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The nutrition in kibble is more concentrated than in wet food, dogs over 30-40 pounds will have a hard time consuming the quantity of wet food needed to meet their caloric needs. So larger dogs must eat kibble if they're not eating raw.

Eating kibble is not as much of an issue with dogs as it is for cat. They don't have the thirst drive issues that cats do...they will consume enough water to offset the fact that their food doesn't have it. They also don't need the same protein levels that cats do, it's about 10% less than a cat.

Dogs do experience the same issues with diets with simple carbs as cats do. But putting a dog on a grain free high protein kibble (high for a dog is 35-40% vs the 40-50% foods for a cat) with an appropriate caloric intake will be more successful than with cat.

A dogs biggest enemy when it comes to weight management is an owner who gives too many treats, whereas with a cat it's the owner who provides the never ending kibble bowl.


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post #8 of 17 (permalink) Old 10-25-2010, 09:47 PM Thread Starter
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Quote:
Originally Posted by doodlebug View Post
Eating kibble is not as much of an issue with dogs as it is for cat.
Oh OK then that makes me feel a little bit better. Since I don't have a dog I don't do much research on canine nutrition. I just thought the same thing applied to dogs.

And I completely forgot...dogs don't have thirst drive problem. They're constantly drinking water.

I feel much better now because the family that adopted her was amazing. They donated $1000 toward heartworm treatment for other dogs. I am sure they're going to go to Petsmart or Petco and try to find the best dry food for Bertha. They also acknowledged the fact that it would be high quality. Phew.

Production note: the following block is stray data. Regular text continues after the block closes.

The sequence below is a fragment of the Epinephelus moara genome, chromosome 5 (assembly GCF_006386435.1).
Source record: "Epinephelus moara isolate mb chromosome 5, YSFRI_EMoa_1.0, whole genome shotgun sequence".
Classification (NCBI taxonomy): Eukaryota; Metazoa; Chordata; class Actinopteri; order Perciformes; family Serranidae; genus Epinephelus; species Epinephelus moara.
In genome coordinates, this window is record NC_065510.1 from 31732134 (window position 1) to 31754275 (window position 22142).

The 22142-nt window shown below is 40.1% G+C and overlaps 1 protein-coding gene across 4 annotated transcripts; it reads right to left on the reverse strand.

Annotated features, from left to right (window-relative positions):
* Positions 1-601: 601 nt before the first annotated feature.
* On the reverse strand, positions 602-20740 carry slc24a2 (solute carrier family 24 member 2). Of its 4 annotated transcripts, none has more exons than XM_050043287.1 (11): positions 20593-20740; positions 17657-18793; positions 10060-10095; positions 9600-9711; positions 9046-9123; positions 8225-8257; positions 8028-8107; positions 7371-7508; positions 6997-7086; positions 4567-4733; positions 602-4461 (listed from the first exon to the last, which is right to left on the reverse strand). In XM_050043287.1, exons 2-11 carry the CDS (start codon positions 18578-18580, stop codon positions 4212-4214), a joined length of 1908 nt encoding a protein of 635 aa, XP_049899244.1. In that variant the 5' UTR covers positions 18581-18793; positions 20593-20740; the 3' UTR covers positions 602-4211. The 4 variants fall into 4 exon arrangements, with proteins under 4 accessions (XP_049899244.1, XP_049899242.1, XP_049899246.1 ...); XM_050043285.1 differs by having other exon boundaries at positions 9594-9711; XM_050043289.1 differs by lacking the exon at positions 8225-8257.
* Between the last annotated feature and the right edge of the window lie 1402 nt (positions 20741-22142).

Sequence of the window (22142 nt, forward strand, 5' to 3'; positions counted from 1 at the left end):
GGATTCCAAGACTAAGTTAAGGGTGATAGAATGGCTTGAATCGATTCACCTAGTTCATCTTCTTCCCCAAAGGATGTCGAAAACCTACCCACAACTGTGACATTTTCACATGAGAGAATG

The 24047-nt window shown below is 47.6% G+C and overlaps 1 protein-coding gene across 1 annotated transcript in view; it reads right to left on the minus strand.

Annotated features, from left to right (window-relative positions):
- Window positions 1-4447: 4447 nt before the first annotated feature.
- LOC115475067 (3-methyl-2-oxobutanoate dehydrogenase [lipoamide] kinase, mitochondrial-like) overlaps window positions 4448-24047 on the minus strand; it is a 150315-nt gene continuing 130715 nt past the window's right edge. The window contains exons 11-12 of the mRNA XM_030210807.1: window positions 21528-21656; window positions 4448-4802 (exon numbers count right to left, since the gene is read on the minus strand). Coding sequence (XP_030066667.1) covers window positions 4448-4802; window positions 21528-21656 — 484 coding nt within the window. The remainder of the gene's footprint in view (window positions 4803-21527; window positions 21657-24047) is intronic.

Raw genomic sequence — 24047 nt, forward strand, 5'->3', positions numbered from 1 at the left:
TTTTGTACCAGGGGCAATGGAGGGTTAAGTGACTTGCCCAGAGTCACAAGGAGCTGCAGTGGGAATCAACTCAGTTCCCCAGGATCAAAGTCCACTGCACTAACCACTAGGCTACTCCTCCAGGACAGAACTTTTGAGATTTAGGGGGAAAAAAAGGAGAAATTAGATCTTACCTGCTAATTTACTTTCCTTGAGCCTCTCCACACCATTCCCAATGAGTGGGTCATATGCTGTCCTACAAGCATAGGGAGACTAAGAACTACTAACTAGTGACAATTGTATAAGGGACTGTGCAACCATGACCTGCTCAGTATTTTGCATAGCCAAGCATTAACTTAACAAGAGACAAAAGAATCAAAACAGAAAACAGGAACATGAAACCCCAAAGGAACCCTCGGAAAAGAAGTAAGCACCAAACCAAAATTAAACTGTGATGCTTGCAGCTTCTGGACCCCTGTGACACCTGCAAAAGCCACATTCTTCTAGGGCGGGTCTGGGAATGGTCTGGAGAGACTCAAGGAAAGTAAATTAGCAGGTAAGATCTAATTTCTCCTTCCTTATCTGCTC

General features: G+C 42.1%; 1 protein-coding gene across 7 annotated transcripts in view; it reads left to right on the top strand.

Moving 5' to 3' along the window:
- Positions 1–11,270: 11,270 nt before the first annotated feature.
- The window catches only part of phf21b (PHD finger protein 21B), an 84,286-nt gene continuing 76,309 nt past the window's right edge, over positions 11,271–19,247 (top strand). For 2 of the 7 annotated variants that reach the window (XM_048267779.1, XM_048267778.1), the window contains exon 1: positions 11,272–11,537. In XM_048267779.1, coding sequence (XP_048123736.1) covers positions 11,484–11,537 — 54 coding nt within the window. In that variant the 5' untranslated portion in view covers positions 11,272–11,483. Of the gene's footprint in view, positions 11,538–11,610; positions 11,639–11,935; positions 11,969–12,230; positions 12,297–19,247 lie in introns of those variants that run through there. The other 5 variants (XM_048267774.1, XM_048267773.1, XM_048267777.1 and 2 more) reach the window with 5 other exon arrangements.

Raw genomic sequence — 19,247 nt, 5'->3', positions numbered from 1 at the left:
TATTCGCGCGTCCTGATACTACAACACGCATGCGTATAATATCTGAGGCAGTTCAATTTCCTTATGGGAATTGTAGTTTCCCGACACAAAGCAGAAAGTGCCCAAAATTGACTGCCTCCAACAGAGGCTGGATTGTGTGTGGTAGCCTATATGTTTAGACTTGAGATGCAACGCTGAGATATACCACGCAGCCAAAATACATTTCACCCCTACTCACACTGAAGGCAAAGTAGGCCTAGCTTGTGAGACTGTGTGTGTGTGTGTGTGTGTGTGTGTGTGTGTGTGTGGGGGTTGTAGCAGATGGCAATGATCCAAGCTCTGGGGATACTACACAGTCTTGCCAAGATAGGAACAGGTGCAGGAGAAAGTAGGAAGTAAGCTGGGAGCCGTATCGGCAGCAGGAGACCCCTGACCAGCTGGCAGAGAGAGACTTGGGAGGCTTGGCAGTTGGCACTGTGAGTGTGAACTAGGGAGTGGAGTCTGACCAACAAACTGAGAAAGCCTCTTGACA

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post #9 of 17 (permalink) Old 10-25-2010, 09:56 PM
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Originally Posted by catlady2010 View Post
Oh OK then that makes me feel a little bit better. Since I don't have a dog I don't do much research on canine nutrition. I just thought the same thing applied to dogs.

And I completely forgot...dogs don't have thirst drive problem. They're constantly drinking water.

I feel much better now because the family that adopted her was amazing. They donated $1000 toward heartworm treatment for other dogs. I am sure they're going to go to Petsmart or Petco and try to find the best dry food for Bertha. They also acknowledged the fact that it would be high quality. Phew.


Cool. This is good info, too: Little Big Cat


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post #10 of 17 (permalink) Old 10-25-2010, 10:07 PM
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OK, well then I need to be blunt and say that you shouldn't be trying to provide advice if you haven't done the research. Every species has their own nutritional requirements. Just as it's wrong to apply human nutritional requirements to cats and dogs, it's also inappropriate to apply cat nutrition to dogs and vice versa. There are a lot of similarities but the differences are very important.

Wet food is not bad for dogs, but telling someone with an 80lb Lab to feed wet food would bad advice. The dog can't possibly consume the calories it needs and the family would likely go broke trying to do it. Other than for very small dogs, wet food is typically used as toppers for kibble to provide variety.